dLebanon War Not Disaster Says Expert - Road to the Middle Class - by Christopher Chantrill
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Lebanon War Not Disaster, Says Expert

by Christopher Chantrill
August 21, 2006 at 12:03 pm

MILITARY EXPERT Edward N. Luttwalk has always enjoyed being a contrarian, sometimes annoyingly so.

Now that everyone is talking about the defeat of Israel in the Lebanon war, Luttwalk proposes that in retrospect it won’t seem so bad. He illustrates his points with comparisons to 1973 when it seemed that Israel was almost overrun by the Syrians and the Egyptians.

For one thing, the Hezbos did not fight as well as the Egyptians in 1973. For another, Israel stopped the advance of the Arabs in 1973 the moment that it got its army formations fully mobilized. Immediately upon full mobilization of the reserves it found that it could go on the offense.

Hezbollah, he writes, did not fight that well. You can tell that by the very low casualties suffered by Israel.

When an IDF company attacked the mountain town of Bint Jbail, losing eight men in one night, that number was perceived in Israel - and broadcast around the world - as a disastrous loss.

Many a surviving veteran of the 1943-1945 Italian campaign must have been amazed by this reaction. There too it was one stone-built village and hilltop town after another, and... a company that went against them would consider the loss of only eight men as very fortunate.

And the Hezbo rocketeers were unable to fire off their rockets in concentrated barrages that might have led to hundreds of Israeli civilian casualties.

In a way, Hezbollah’s position as an unrecognized armed community has given it an enormous benefit, because it operates in the shadows in Lebanon. But the closer it comes to a nation-state actor the more it becomes responsible for the safety and security of the people in southern Lebanon, and the more it will find its actions and options constrained by its status as an official government.

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Christopher Chantrill blogs at www.roadtothemiddleclass.com.  His Road to the Middle Class is forthcoming.


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Faith & Purpose

“When we began first to preach these things, the people appeared as awakened from the sleep of ages—they seemed to see for the first time that they were responsible beings, and that a refusal to use the means appointed was a damning sin.”
Finke, Stark, The Churching of America, 1776-1990


Mutual Aid

In 1911... at least nine million of the 12 million covered by national insurance were already members of voluntary sick pay schemes. A similar proportion were also eligible for medical care.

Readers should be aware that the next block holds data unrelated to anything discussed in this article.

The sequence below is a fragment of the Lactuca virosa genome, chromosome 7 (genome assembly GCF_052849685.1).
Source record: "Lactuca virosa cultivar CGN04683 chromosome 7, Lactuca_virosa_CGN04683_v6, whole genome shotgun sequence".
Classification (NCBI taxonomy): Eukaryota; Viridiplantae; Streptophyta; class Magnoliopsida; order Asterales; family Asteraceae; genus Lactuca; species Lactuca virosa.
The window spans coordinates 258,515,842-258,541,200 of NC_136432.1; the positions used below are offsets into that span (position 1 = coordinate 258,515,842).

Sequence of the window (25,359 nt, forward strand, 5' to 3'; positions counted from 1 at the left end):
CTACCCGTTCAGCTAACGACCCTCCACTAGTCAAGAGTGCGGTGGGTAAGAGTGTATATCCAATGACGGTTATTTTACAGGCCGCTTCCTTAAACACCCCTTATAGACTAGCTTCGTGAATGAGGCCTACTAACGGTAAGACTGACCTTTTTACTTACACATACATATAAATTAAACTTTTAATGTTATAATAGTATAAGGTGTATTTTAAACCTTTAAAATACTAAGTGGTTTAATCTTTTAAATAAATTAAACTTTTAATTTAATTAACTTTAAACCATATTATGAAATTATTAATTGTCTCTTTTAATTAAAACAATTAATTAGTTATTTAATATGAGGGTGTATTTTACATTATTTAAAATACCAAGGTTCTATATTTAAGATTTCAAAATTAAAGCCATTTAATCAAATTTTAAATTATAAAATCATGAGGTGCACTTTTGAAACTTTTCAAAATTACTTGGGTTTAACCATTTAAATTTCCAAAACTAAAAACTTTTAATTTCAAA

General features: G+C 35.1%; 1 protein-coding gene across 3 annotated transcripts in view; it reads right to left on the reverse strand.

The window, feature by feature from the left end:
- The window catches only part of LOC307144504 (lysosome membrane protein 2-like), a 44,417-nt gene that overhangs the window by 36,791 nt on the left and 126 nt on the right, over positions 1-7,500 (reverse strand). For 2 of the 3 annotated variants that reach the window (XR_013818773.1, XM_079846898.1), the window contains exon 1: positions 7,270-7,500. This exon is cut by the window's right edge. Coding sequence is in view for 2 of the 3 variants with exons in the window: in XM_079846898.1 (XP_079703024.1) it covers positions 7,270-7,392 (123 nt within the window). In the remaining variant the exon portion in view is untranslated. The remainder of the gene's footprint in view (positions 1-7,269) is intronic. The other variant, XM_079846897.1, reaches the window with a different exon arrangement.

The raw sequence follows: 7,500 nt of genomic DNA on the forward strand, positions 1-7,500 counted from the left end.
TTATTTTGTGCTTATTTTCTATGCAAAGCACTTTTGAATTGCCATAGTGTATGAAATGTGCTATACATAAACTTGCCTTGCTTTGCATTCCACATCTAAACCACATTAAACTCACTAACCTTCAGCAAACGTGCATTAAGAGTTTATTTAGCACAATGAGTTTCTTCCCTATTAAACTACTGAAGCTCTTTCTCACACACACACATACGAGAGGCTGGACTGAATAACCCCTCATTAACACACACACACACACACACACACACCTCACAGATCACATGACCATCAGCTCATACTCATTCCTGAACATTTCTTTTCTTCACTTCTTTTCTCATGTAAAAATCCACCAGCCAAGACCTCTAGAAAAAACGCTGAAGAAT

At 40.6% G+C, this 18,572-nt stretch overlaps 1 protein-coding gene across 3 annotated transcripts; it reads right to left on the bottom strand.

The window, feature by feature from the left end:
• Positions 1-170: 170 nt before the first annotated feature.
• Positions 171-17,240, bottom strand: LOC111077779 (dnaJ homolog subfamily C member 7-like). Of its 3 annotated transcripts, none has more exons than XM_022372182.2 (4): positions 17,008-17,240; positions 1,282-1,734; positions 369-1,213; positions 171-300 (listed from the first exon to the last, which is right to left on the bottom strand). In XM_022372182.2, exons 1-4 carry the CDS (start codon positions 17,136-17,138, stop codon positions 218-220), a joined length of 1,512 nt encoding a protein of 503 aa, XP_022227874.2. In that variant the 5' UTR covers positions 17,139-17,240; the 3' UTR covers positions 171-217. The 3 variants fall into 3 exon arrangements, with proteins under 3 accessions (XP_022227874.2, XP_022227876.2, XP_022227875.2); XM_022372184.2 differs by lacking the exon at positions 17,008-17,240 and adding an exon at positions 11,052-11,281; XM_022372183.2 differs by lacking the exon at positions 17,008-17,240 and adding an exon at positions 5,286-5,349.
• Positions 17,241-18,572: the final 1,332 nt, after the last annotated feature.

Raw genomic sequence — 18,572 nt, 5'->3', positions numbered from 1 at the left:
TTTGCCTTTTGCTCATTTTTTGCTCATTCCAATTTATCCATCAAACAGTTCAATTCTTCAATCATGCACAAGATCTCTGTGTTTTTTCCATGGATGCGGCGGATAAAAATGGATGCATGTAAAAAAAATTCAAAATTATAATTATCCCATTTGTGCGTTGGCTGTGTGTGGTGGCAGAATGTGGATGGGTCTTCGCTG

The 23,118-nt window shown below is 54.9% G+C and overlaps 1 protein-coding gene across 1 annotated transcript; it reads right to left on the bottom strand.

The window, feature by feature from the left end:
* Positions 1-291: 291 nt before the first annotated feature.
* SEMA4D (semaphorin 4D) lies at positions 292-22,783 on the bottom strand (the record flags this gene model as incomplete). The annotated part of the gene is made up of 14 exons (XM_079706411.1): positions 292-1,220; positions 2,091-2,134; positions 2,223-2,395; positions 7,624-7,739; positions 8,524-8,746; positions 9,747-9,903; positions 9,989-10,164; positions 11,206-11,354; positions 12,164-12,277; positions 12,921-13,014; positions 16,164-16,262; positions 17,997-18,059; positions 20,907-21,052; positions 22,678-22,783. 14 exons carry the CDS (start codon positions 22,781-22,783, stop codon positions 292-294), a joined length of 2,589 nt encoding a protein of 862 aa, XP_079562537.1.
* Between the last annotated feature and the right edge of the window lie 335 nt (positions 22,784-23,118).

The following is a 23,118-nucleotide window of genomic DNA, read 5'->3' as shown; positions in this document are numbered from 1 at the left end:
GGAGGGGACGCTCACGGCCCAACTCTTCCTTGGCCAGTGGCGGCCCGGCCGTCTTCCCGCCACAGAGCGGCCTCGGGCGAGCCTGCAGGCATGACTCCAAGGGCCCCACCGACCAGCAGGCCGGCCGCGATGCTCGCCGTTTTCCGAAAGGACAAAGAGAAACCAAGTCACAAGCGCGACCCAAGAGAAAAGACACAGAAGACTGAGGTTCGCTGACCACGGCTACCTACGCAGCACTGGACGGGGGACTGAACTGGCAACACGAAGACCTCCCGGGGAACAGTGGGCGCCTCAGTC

Green, Reinventing Civil Society


Education

“We have met with families in which for weeks together, not an article of sustenance but potatoes had been used; yet for every child the hard-earned sum was provided to send them to school.”
E. G. West, Education and the State


Living Under Law

Law being too tenuous to rely upon in [Ulster and the Scottish borderlands], people developed patterns of settling differences by personal fighting and family feuds.
Thomas Sowell, Conquests and Cultures


German Philosophy

The primary thing to keep in mind about German and Russian thought since 1800 is that it takes for granted that the Cartesian, Lockean or Humean scientific and philosophical conception of man and nature... has been shown by indisputable evidence to be inadequate. 
F.S.C. Northrop, The Meeting of East and West


Knowledge

Inquiry does not start unless there is a problem... It is the problem and its characteristics revealed by analysis which guides one first to the relevant facts and then, once the relevant facts are known, to the relevant hypotheses.
F.S.C. Northrop, The Logic of the Sciences and the Humanities


Chappies

“But I saw a man yesterday who knows a fellow who had it from a chappie that said that Urquhart had been dipping himself a bit recklessly off the deep end.”  —Freddy Arbuthnot
Dorothy L. Sayers, Strong Poison


Democratic Capitalism

I mean three systems in one: a predominantly market economy; a polity respectful of the rights of the individual to life, liberty, and the pursuit of happiness; and a system of cultural institutions moved by ideals of liberty and justice for all. In short, three dynamic and converging systems functioning as one: a democratic polity, an economy based on markets and incentives, and a moral-cultural system which is plural and, in the largest sense, liberal.
Michael Novak, The Spirit of Democratic Capitalism


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The incentive that impels a man to act is always some uneasiness... But to make a man act [he must have] the expectation that purposeful behavior has the power to remove or at least to alleviate the felt uneasiness.
Ludwig von Mises, Human Action


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[In the] higher Christian churches... they saunter through the liturgy like Mohawks along a string of scaffolding who have long since forgotten their danger. If God were to blast such a service to bits, the congregation would be, I believe, genuinely shocked. But in the low churches you expect it every minute.
Annie Dillard, Holy the Firm


Conversion

“When we received Christ,” Phil added, “all of a sudden we now had a rule book to go by, and when we had problems the preacher was right there to give us the answers.”
James M. Ault, Jr., Spirit and Flesh


Living Law

The recognition and integration of extralegal property rights [in the Homestead Act] was a key element in the United States becoming the most important market economy and producer of capital in the world.
Hernando de Soto, The Mystery of Capital


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©2007 Christopher Chantrill